How to Make It
Melt duck fat in a cast-iron skillet over medium-high. Add onions and garlic, and cook, stirring often, until lightly caramelized, 8 to10 minutes. Reduce heat to medium-low; add paprika, salt, and cloves, and cook, stirring often, until rust color and very tender, 8 to 10 minutes. Remove mixture from skillet, and cool completely, about 20 minutes.
Combine onion mixture, rice, and pork belly in a bowl. Pour pork blood over pork belly mixture, and stir until well combined.
Cut casings into 6 (2-foot-long) sections. Run water through each section, making sure there are no tangles or holes. Tie a knot in 1 end of each casing section. Attach opposite end to the spout (at least 1/4-inch in diameter) of a funnel. Divide pork belly mixture into 6 equal portions. Spoon 1 portion pork mixture into funnel; use the handle of a wooden spoon to plunge pork belly mixture into casing, ensuring it goes through spout into casing. Repeat process with remaining casing sections and pork belly mixture.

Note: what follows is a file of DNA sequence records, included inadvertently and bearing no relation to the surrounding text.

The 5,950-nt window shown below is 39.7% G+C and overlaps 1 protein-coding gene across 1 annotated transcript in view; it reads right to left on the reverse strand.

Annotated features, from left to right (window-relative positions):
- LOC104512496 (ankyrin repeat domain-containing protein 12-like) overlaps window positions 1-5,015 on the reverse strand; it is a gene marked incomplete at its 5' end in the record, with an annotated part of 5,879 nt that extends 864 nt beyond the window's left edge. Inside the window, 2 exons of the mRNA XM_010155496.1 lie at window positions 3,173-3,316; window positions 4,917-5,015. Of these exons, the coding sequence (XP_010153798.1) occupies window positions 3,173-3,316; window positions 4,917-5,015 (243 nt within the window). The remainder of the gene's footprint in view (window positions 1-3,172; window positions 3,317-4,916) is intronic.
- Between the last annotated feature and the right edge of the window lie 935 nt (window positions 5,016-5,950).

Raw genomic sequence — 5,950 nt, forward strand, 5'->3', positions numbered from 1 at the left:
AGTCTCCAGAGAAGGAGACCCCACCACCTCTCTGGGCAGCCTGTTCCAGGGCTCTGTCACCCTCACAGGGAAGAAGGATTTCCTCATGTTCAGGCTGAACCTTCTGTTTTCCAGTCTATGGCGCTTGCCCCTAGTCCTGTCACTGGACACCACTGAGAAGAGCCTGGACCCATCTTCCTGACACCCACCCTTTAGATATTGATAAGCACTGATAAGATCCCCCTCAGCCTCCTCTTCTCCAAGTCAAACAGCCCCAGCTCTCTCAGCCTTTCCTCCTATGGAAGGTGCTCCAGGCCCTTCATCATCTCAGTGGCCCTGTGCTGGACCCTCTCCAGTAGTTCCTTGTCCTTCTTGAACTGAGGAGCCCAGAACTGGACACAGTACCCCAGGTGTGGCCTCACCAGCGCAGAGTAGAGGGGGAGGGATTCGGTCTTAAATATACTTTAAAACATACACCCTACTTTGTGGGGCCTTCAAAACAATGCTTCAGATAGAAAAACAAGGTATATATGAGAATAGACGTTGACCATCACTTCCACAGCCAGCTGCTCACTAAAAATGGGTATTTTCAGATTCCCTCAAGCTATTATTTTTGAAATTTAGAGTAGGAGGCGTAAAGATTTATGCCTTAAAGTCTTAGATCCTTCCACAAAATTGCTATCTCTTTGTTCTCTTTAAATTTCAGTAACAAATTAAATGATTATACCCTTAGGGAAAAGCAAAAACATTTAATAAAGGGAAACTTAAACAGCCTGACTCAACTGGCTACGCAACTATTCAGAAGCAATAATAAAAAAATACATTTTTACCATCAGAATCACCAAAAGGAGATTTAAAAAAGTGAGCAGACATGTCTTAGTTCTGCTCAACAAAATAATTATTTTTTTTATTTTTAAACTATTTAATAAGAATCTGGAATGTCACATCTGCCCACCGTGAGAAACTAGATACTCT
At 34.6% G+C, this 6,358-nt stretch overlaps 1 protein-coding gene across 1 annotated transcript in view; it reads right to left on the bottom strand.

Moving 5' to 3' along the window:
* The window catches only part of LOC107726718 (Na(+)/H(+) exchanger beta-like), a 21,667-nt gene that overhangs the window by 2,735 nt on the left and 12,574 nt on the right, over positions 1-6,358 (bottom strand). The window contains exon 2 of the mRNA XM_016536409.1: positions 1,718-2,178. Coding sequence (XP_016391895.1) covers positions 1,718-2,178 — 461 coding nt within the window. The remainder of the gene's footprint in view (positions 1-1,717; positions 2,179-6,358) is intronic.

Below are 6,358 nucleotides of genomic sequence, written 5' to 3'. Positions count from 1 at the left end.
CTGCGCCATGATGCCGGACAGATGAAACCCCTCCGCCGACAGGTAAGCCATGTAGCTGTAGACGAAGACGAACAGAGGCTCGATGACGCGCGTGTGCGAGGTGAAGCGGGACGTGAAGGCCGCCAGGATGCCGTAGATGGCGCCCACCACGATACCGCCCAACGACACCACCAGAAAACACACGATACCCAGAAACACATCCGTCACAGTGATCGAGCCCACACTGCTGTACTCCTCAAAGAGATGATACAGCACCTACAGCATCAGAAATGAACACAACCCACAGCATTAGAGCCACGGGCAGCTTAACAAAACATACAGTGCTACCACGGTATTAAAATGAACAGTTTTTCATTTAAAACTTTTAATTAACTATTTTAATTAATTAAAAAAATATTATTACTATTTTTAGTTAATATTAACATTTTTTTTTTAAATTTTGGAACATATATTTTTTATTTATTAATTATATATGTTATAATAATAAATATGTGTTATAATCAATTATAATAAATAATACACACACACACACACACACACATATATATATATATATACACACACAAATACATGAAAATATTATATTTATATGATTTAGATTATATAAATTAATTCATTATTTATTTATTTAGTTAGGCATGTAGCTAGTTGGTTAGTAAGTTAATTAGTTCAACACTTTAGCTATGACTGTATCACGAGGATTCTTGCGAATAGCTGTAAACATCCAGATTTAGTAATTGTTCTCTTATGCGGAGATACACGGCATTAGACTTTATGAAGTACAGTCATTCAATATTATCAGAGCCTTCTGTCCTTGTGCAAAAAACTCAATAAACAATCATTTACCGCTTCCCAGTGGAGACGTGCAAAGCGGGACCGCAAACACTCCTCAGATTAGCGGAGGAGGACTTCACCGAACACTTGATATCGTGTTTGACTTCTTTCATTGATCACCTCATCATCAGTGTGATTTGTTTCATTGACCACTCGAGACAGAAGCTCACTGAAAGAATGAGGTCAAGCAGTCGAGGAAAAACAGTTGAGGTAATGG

Bring a large pot of water to a simmer with a temperature of 160°F. (It is important to maintain a water temperature of 160°F. If it goes above 170°F, the blood will curdle when cooked.) Carefully add sausages to water, in batches if necessary, and cook without disturbing 15 minutes. Remove sausages; roll into a coil on a large platter or baking sheet, and refrigerate, uncovered, 8 hours or overnight to set.
Slice sausages crosswise into 1/2-inch-thick rounds. Heat oil in a cast-iron or nonstick skillet over medium-high; add sausage rounds, and cook until browned and warmed through, about 3 minutes per side.
Note: You can also grill the links whole over medium-high heat and slice to serve.